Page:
|The Night We Called It a Day|
|Directed by||Paul Goldman|
|Written by|| Peter Clifton |
|Starring|| Dennis Hopper |
Portia de Rossi
|Music by||Rupert Gregson-Williams|
|Distributed by||ContentFilm International|
The Night We Called It a Day, also known as All the Way,is a 2003 Australian-American comedy drama film directed by Paul Goldman and starring Dennis Hopper as Frank Sinatra and Melanie Griffith as Barbara Marx. It also features Portia de Rossi, Joel Edgerton, Rose Byrne and David Hemmings. The movie is based on the true events surrounding Sinatra's 1974 tour in Australia. When the singer calls a local reporter (de Rossi) a "two-bit hooker", every union in the country black-bans the star until he issues an apology.
In 1974, Rod Blue is a surfer with shoulder-length hair in Sydney, Australia who also stages rock concerts, unsuccessfully most of the time. Needing a big idea, he decides to fly to Los Angeles, make himself more presentable and try to persuade Frank Sinatra to come to Australia to sing.
Sinatra takes a liking to the kid, overhearing him express why Sinatra's music means so much to him and to everyone. With his lawyer Mickey Rudin and right-hand man Jilly Rizzo in assent that a trip like this would be a good thing at this point for the singer's career, Sinatra agrees to go.
At the airport in Australia, members of the media ask blunt and impolite personal questions as soon as Sinatra and his companion, Barbara Marx, step off their private jet. One of the prying reporters is Hilary Hunter, who angrily claims that Sinatra or someone in his entourage spat on her as they went by.
Rod and his new assistant, Audrey Appleby, who has known him since their youth and long had a crush on him, do their best to make Sinatra's party comfortable in the penthouse of a Sydney hotel. Audrey strikes up a fast friendship with Barbara, who praises Sinatra as a lover but doesn't wish to rush him into marriage.
Before going to Melbourne for the tour's first show, Rod suggests to Sinatra that the Australian press can be very sensitive to criticism, so the singer should try to avoid the subject. Doing it his own way as usual, Sinatra proceeds to further insult the woman reporter from the airport, calling her nothing more than a "two-dollar whore." A restaurant needs to be his way, too, with its chef insulted by Barbara's meddling about how Frank's food needs to be prepared.
Trade unions instantly react. Banding together, they decide to cut off all services to Sinatra immediately, including food, drink and maid service at his hotel. Newspapers mock the singer with headlines like "Frankie, Go Home," but even that is problematic, inasmuch no one is willing now to supply fuel for his jet, either.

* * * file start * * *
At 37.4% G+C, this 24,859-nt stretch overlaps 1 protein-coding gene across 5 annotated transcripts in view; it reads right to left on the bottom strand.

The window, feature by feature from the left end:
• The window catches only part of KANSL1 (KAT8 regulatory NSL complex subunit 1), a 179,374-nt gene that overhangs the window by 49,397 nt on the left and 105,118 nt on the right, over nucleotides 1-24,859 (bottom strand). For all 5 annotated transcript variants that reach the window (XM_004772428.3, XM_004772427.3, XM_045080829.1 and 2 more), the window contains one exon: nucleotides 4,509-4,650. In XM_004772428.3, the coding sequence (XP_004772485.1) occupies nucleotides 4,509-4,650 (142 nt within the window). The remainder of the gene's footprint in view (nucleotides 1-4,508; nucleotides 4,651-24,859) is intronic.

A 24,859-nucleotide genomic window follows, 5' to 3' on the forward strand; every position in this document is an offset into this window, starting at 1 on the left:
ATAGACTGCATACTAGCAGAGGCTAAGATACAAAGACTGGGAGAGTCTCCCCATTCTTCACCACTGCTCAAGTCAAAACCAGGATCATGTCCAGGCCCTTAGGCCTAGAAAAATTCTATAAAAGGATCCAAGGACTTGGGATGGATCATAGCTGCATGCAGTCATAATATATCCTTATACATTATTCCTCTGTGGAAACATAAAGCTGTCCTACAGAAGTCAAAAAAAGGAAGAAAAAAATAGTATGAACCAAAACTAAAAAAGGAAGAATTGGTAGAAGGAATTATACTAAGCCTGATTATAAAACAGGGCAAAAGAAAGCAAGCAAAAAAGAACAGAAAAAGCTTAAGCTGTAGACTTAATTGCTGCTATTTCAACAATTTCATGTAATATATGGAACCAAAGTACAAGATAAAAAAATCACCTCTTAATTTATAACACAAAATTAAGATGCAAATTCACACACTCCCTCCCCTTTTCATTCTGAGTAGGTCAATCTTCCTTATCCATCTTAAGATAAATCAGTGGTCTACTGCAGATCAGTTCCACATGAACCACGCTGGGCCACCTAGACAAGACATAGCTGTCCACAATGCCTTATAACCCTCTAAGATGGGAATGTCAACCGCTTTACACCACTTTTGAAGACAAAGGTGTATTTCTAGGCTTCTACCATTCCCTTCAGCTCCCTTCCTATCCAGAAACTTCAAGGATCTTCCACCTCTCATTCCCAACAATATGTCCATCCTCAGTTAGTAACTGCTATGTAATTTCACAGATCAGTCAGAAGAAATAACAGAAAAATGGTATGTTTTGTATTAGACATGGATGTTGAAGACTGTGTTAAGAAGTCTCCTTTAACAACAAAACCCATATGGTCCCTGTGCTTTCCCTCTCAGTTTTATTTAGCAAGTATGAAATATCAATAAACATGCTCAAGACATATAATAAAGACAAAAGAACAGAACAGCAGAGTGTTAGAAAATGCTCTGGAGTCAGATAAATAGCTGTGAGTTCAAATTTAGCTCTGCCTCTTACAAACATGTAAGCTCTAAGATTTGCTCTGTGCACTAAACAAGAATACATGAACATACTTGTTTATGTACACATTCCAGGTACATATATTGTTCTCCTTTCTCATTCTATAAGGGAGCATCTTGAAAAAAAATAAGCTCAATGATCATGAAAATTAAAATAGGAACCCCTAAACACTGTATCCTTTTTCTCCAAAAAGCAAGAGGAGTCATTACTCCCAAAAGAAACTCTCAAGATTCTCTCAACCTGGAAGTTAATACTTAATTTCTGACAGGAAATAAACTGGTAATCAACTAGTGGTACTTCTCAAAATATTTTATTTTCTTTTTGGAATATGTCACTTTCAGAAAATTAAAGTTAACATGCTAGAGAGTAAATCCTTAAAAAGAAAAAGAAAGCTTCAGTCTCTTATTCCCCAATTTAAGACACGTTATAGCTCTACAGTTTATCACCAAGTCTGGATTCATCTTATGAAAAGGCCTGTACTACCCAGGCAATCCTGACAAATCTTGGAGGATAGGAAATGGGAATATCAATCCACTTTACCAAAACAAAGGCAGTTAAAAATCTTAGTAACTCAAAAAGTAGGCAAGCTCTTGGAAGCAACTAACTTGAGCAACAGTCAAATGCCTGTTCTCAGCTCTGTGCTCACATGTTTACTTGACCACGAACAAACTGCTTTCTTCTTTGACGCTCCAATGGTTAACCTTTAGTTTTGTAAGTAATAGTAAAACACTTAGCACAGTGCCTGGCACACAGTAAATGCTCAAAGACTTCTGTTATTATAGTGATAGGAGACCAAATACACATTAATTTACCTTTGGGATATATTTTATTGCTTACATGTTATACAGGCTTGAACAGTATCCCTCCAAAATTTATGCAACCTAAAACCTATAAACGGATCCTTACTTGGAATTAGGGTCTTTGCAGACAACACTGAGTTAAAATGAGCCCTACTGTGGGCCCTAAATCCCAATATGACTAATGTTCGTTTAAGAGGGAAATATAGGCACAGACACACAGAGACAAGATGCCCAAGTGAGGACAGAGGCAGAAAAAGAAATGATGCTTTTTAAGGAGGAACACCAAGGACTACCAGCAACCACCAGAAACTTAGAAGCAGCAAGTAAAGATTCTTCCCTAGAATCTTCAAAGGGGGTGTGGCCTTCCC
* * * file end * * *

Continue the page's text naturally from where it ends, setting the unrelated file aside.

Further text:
An apology is demanded, but the best Sinatra is willing to do is permit Rudin to try to work out a satisfactory compromise with Bob Hawke, the trade union's leader (and Australia's future prime minister). Audrey, meantime, becomes furious at finding Rod kissing reporter Hilary, after which Rod gets into a bloody fistfight with Sinatra's sidekick, Rizzo, who refuses to release tapes of the concert that Rod has already pre-sold.
It is ultimately proposed that Sinatra will do a benefit concert for the trades people, but as soon as he gets back on stage, rather than apologize for calling the reporter a two-dollar hooker, he says: "I overpaid." Enjoying himself nevertheless, the singer calls Barbara up to the stage, introducing her to Australia as "the girl I'm going to marry."
The film was loosely based on true events. Barbara Marx had been divorced from Zeppo Marx in 1973, a year before the Frank Sinatra concert appearance in Australia depicted in this film. She and Sinatra got married in 1976 and remained together for the rest of his life.
Jilly Rizzo, a restaurateur who became close friend and associate of Sinatra, was killed on his 75th birthday by a drunk driver in 1992. Milton A. "Mickey" Rudin was the singer's attorney; he died of pneumonia in December 1999, a year and a half after Sinatra's death from natural causes.
The labor leader portrayed in the film, Bob Hawke, became prime minister of Australia from 1983 to 1991.
Sinatra's hotel in 1974 was the Boulevard in Sydney, where his suite and those of his entourage were on the 23rd floor. His tour, his first in Australia in 15 years and billed as "Ol' Blue Eyes Is Back," was scheduled to include two shows in Melbourne, followed by three in Sydney. In his first show, according to news reports from 1974, Sinatra referred on stage to the media as "parasites" and "bums" and to women specifically as "the broads of the press, the hookers of the press," then adding, "I might offer them a buck and a half, I'm not sure."
The character of Rod Blue in the film is fictional, as is the love story involving his assistant. Robert Raymond was the 1974 tour's promoter.
The Night We Called It a Day was the first song Frank Sinatra recorded in 1942. The film's title was changed in North America to All the Way , a song Sinatra recorded in 1957.
Sinatra's singing voice for this film was provided by the Australian actor Tom Burlinson, who previously had recreated the vocals for a 1992 American television miniseries called Sinatra produced by the singer's daughter, Tina Sinatra.
The Night We Called It a Day grossed $502,561 at the box office in Australia.
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